We need to start educating the public that male therapists are just as safe and competent as female therapists.

As the majority in the profession, it’s up to us to help end the sexism. That needs to start inside the profession, but it also needs to include how we talk about male therapists to the public and our clients.

When clients call to book a massage:

  • Don’t go all “make sure the client knows there are male therapists available and that they are ok with that”
  • Do simply give them an option “You’d like an appointment at 6pm? We have Matt available or Beth available”. Let the client decide.

When someone you meet tells you they would never have a male massage therapist, ask them why and

  • Don’t confirm their bias
  • Do explain when you have had a male colleague massage you that was a great massage experience.

Example: when I refer people to my favorite massage therapist, who happens to be a male, my endorsement of him goes like this: “I want to refer you to Todd, because I’m sure he can help you. In fact, Todd is the therapist I go to for massage and I’m very picky.” It’s not about him being good despite or because of his gender, but simply that he’s good.

If you have a clinic with male therapists, start getting them some clients! Once your customer base starts to realize that a male therapist is awesome, they will rebook and tell their friends. Ending sexism begins by changing minds and you can change minds one client at a time.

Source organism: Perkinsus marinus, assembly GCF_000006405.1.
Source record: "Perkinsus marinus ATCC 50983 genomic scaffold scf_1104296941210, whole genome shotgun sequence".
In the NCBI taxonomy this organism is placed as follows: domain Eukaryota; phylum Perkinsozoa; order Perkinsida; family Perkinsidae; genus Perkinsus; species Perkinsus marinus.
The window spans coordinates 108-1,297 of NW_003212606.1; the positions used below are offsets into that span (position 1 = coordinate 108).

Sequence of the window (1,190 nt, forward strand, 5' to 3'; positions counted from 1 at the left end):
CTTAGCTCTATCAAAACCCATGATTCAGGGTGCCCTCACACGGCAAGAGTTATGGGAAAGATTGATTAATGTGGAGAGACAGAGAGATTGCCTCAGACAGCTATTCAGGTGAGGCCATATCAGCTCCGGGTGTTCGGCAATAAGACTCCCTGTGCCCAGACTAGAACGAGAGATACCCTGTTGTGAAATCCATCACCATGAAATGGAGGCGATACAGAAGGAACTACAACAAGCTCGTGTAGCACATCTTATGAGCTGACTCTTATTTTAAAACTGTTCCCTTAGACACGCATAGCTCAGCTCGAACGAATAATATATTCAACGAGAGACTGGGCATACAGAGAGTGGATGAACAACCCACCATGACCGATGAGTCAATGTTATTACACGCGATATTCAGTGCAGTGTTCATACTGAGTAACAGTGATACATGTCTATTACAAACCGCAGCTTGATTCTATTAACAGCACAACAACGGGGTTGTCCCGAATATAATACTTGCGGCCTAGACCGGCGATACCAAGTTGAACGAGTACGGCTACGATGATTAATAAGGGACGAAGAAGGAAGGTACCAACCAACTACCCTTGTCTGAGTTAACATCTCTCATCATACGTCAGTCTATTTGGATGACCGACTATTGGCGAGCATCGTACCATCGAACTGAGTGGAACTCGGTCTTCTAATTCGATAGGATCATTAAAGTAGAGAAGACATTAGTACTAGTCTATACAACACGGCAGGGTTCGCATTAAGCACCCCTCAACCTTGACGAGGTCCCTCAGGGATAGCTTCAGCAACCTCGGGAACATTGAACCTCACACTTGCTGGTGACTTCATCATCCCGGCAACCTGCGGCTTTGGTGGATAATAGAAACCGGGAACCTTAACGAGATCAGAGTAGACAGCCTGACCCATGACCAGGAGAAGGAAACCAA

And lastly, when a male MT applies for a job at your clinic or spa, unless there is a legitimate, legally defendable reason, do not turn him away because he’s male. That’s called discrimination and it’s illegal.

Why you should help

I know you’re probably wondering why you should help the men in this profession, since they tend to have advantages in society, so here are the reasons I think you should help end sexism in massage:

  1. The men in this profession give great massages!
  2. Diversity in any profession can increase the number of ideas to advance the profession and the people in it. With an industry that is predominantly female, white, and middle aged, we don’t have enough diversity in our ranks.
  3. In female dominated professions, average pay is lower. So, if we get more men in the profession, we might see pay increase.
  4. It’s the right thing to do. Discrimination sucks, regardless of who is being discriminated against.
How can we help the male therapists in our profession? Add your ideas and discussion in the comment section below.
You'll find this filed under: Ethics

43 Responses to The profession needs your help

  1. WOW, this article really hit the nail on the head!

    All my years of teaching, I only had one class with more males – it was a class of three 😉

    I would LOVE to see more males in the massage profession!!!

    Thanks Kelli

    • That makes two of us, MassageNerd! The class I’m currently teaching has more males than ever – almost half of the class. I’m really wanting them to be successful.